geographer, was born in 973 in what today is Uzbekistan. He measured the
circumference of the Earth, producing what was the most accurate calculation
made during the Middle Ages.

A glass water clock, used by the


Turkmen Artuqid dynasty to measure time during military campaigns.
(MEE/Rabia Iclal Turan)
Ibn Sina, better known in the West as Avicenna, was a Muslim physician and
philosopher, born in 980 in Bukhara (modern day Uzbekistan).
Described by many as "the father of modern medicine," he wrote the Canons
of Medicine, which was used as a medical textbook in European universities
until the 17th century.
But in the 21st century Muslim countries see relatively less scientific activity.
According to the World Bank, in 2016 the United States and the European
Union respectively published 426,165 and 613,774 articles in scientific and
technical journals.
That compares to 40,974 in Iran and 33,902 in Turkey, although the number
of articles is rising.

Jazari’s machines, including this water clock, appear in Jazari’s Magnificent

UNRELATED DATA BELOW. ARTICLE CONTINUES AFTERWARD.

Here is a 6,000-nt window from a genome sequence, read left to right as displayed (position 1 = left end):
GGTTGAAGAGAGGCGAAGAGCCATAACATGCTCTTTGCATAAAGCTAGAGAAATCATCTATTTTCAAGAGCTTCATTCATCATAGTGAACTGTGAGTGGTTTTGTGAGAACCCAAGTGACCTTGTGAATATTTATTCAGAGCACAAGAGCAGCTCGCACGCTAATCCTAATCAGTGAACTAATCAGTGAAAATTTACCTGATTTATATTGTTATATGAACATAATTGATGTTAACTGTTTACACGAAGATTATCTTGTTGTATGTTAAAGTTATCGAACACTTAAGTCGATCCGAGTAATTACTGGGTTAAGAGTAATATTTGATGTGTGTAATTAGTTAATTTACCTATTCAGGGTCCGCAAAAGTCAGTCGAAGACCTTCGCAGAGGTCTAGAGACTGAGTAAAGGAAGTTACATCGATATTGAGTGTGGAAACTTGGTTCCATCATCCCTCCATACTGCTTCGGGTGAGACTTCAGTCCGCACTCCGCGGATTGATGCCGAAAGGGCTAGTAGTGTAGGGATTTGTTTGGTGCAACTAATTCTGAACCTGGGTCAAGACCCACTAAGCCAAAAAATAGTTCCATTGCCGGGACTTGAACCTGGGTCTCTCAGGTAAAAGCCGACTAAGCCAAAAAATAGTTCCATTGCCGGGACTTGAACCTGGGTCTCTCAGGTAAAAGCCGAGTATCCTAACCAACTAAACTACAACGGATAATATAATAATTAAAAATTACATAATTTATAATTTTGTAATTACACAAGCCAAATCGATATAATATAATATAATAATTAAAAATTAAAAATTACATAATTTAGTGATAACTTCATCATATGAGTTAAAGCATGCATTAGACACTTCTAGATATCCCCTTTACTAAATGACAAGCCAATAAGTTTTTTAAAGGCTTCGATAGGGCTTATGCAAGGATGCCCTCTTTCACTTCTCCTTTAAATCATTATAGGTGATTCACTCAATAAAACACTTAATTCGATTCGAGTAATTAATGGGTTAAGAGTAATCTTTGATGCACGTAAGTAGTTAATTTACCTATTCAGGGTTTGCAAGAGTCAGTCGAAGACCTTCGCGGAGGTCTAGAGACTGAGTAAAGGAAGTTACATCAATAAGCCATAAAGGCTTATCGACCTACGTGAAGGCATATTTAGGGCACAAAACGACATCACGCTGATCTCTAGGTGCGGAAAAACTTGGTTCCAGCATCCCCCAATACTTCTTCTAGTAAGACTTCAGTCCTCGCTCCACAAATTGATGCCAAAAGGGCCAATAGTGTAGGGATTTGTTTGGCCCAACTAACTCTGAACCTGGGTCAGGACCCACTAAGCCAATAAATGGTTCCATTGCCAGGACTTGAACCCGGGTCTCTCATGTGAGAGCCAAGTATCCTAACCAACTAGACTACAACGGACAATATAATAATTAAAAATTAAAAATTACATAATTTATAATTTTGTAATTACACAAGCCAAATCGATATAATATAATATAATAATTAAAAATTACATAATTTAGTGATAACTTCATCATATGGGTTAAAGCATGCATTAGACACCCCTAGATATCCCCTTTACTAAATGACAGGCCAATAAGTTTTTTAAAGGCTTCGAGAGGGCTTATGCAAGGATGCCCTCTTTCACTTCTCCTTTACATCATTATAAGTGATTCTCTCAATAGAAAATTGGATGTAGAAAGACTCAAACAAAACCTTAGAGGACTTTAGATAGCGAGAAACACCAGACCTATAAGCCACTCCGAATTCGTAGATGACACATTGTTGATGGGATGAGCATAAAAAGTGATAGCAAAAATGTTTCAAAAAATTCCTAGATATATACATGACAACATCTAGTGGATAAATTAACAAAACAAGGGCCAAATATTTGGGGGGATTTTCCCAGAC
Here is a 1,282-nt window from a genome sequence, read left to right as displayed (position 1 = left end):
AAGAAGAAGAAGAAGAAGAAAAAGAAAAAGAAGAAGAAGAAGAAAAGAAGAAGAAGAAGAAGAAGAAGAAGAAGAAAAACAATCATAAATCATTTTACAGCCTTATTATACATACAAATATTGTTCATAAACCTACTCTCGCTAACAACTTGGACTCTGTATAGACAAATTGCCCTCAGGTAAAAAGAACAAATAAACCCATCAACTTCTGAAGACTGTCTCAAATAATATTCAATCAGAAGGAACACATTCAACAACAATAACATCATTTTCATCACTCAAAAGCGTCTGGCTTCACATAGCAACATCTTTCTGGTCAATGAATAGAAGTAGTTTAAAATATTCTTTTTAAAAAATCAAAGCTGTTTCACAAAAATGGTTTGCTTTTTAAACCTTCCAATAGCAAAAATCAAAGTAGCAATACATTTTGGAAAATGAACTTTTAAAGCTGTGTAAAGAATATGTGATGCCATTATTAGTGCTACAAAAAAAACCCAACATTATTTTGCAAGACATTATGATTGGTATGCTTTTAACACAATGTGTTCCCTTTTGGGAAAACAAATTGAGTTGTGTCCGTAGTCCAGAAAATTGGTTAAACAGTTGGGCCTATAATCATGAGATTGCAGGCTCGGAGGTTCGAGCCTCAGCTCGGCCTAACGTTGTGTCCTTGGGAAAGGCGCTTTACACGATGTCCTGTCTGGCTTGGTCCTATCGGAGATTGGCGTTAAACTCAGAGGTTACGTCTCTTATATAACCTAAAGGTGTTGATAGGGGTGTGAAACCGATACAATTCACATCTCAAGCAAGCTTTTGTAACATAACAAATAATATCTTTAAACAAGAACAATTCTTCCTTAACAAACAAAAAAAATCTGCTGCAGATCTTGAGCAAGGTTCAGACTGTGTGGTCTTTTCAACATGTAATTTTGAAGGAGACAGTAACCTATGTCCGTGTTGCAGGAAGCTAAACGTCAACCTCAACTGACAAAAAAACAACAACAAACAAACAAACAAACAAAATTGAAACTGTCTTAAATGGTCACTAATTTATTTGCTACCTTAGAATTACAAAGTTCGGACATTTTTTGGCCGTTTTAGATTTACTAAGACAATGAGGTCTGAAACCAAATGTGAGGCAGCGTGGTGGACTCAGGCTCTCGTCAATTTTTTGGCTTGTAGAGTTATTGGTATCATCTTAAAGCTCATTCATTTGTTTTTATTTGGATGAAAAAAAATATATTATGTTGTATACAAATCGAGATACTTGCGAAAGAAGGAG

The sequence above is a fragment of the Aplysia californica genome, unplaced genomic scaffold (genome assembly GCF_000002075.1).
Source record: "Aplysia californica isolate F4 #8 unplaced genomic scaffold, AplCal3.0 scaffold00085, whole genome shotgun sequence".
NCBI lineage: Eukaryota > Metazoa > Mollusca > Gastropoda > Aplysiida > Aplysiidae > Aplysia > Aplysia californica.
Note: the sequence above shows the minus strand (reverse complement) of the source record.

Machines Exhibition at UNIQ Expo in Istanbul (MEE/Rabia Iclal Turan)
The main reason for this, according to Professor Jim al-Khalili, is that the
once mighty Islamic empire began to fragment and lose its wealth and
influence by the 13th to 15th centuries.
"Many factions appeared and were more interested in protecting their
borders and their interests than in scholarship and learning," al-Khalili
explains to MEE.
He also highlights that learning and knowledge flourish wherever there is
wealth. In addition, the introduction of the printing press in the 15th century
helped Europe move ahead quickly.

An
illustration of a clock from al-Jaziri's writings
"During the Renaissance, Europe suddenly became very wealthy, for example
discovering the New World, and a scientific revolution took place thanks to
men such as Copernicus, Galileo and Newton, leaving the Muslim world far
behind."
But given that civilisations rise and fall naturally, he says, "in the Islamic
world, particularly in countries such as Turkey, there is no reason why there
should not be a renaissance now."
In order to inspire new generations of scientists in Turkey and the rest of the
Muslim world, The Magnificent Machines of al-Jazari will remain open till
mid-June.
"We will then travel to different parts of Turkey and even the world," says
Caliskan, "We will also turn the exhibition into a museum in three to five
years."
Posted by Thavam